The project is expected to reduce fossil fuel use by approximately 1.6 million gallons per year, Tesla estimates. Tesla will begin turning on the massive solar system in phases.
Tesla is diving into solar energy following its acquisition of SolarCity last November. Tesla is also powering nearly the entire island of Ta’u in American Samoa with solar power and its Powerpacks.
KIUC signed a contract with Tesla to purchase 1 kilowatt-hour of electricity for $.139 over a 20-year time frame.
Before Tesla acquired SolarCity, the two companies agreed in February 2016 to use Tesla's 52 MWh Powerpack to bring 20 years of power to Kaua’i, so this project has been in the works for quite a bit.
No additional nuclear in SA's electricity plan...
No additional nuclear in SA's electricity plan, government punts renewable energy
Government has thrown its weight behind renewable energy in the new integrated resources plan (IRP).
Minister of Energy Jeff Radebe on Monday gazetted the long-awaited IRP. Radebe had met with the National Economic Development and Labour Council (Nedlac) on Friday to finalise the IRP.
The policy outlines South Africa’s electricity plan given the demand outlook up to 2030, Radebe explained.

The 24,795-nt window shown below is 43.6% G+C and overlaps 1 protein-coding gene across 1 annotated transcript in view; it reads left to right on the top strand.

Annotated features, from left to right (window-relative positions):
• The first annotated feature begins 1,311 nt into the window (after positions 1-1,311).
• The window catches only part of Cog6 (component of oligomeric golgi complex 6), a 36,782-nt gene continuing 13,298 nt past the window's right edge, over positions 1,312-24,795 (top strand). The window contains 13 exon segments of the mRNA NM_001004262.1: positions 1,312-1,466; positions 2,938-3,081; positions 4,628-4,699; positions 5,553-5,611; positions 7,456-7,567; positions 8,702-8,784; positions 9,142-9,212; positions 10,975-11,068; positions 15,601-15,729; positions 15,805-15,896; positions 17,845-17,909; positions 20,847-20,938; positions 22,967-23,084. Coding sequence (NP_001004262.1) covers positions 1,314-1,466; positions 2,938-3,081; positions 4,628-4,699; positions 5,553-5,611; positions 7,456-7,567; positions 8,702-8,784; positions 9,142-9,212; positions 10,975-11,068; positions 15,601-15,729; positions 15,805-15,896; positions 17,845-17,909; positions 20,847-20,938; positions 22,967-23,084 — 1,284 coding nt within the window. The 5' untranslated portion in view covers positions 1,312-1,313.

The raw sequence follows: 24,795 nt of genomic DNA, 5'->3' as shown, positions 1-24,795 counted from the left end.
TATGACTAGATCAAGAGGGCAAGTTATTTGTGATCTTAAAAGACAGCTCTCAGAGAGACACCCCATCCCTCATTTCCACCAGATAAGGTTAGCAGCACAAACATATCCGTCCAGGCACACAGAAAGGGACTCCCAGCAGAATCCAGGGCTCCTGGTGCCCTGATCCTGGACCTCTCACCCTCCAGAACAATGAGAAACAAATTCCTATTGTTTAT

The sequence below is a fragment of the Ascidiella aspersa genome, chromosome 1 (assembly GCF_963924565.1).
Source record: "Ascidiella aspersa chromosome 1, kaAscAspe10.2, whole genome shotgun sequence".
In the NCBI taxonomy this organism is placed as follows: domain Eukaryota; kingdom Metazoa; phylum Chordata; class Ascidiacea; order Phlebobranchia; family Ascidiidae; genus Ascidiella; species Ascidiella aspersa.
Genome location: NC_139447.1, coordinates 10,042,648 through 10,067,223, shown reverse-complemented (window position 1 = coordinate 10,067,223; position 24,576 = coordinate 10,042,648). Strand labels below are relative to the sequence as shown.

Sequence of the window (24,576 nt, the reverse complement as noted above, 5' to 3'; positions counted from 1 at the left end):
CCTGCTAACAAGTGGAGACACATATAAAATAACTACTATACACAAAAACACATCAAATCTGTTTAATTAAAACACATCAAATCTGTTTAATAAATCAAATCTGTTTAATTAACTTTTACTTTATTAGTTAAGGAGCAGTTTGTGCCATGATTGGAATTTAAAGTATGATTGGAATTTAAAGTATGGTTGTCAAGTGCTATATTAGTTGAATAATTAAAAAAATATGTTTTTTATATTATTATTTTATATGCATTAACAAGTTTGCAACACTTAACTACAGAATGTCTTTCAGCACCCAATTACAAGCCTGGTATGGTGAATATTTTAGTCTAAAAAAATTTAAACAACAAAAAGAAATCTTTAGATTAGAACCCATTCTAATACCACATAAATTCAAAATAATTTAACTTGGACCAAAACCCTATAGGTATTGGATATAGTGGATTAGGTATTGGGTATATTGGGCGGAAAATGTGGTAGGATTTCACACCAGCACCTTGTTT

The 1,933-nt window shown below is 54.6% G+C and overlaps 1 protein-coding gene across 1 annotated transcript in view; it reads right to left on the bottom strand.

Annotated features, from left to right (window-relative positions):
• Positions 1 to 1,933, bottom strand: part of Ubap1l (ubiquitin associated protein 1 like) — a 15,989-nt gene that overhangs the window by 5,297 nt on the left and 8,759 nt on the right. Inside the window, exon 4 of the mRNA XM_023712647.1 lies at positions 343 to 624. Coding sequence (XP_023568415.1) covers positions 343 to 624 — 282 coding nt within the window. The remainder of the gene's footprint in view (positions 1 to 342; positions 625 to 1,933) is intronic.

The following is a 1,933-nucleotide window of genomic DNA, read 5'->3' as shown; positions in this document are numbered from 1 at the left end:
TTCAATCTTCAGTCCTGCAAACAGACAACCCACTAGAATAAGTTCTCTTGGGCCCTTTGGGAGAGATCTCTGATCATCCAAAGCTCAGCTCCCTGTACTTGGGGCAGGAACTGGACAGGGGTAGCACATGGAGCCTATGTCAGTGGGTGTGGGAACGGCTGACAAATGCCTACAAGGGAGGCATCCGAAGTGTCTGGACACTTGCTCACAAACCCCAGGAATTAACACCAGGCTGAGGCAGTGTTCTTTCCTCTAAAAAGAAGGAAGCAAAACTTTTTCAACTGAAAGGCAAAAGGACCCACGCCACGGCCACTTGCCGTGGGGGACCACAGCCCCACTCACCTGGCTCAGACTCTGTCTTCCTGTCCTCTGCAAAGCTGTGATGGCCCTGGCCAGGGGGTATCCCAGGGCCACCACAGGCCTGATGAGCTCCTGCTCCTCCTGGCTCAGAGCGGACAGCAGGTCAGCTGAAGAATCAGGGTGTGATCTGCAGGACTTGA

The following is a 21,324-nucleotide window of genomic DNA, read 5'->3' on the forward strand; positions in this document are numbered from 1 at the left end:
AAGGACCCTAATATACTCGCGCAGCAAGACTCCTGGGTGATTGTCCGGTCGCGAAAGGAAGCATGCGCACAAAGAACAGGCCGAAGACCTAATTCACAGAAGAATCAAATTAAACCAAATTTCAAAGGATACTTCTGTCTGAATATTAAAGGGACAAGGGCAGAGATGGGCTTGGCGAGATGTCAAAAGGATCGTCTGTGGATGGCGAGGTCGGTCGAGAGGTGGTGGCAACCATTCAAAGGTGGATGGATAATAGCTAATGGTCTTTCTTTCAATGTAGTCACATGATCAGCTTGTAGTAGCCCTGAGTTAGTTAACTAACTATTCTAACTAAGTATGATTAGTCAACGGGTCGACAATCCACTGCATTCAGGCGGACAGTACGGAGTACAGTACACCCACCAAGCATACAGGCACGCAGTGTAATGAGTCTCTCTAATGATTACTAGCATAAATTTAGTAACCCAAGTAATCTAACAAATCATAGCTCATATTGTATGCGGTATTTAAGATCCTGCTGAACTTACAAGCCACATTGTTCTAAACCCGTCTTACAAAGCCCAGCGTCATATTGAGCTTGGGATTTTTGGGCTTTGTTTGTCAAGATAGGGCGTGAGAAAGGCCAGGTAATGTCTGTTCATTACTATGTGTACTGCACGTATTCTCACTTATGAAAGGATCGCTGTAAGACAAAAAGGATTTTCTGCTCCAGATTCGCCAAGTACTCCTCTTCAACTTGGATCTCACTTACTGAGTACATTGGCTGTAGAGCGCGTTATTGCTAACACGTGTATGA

The plan will see no increase in use of nuclear energy up until the year 2030, Radebe confirmed. There will be detailed technical analysis to see how much may be needed post 2030- up until 2050, he said. “Up until 2030 there is no envisaged increase.”
During the briefing Radebe explained that electricity demand on the grid has been declining on an annual basis. “For the financial year ending March 2018 the actual total electricity consumed is about 30% less than what was projected in IRP 2010,” said Radebe.
Further Eskom’s existing generation plant performance is not at expected levels. Plant availability is below the IRP 2010 assumptions of 80% and above, the minister said.
The new IRP has taken into account the changing electricity demand and technology costs have been updated, and considerations were made on the constraints to renewables.
The recommended plan uses the least cost plan as a starting point, without constraints to renewable energy, Radebe said. It includes coal, hydro power, existing PV (photovoltaic), wind and gas.
Additional capacity up until 2030 will be sourced from coal (1 000 MW), hydro (2 500 MW), PV (5 670 MW), wind (8 100 MW) and gas (8 100 MW)
The total installed capacity mix in 2030 will be 34 000 MW coal (or 46% of total installed capacity), 1 860 MW nuclear (or 2.5%), 4 696 MW hydro (or 6%), 2 912 MW pump storage (or 4%), 7 958 MW PV (10%), 11 442 MW wind (15%), 600 MW concentrated solar power (1%) and 11 930 MW gas (16%).
Radebe said that although coal installed capacity will be lower than the current installed base, it will still contribute 65% of energy volumes. Nuclear will only contribute about 4%.
Responding to questions about the impact the IRP will have on the coal sector and particularly jobs, Radebe said that the department has prepared a document for stakeholders “dealing with issues for a just transition”, as the plan is focused on renewable energy.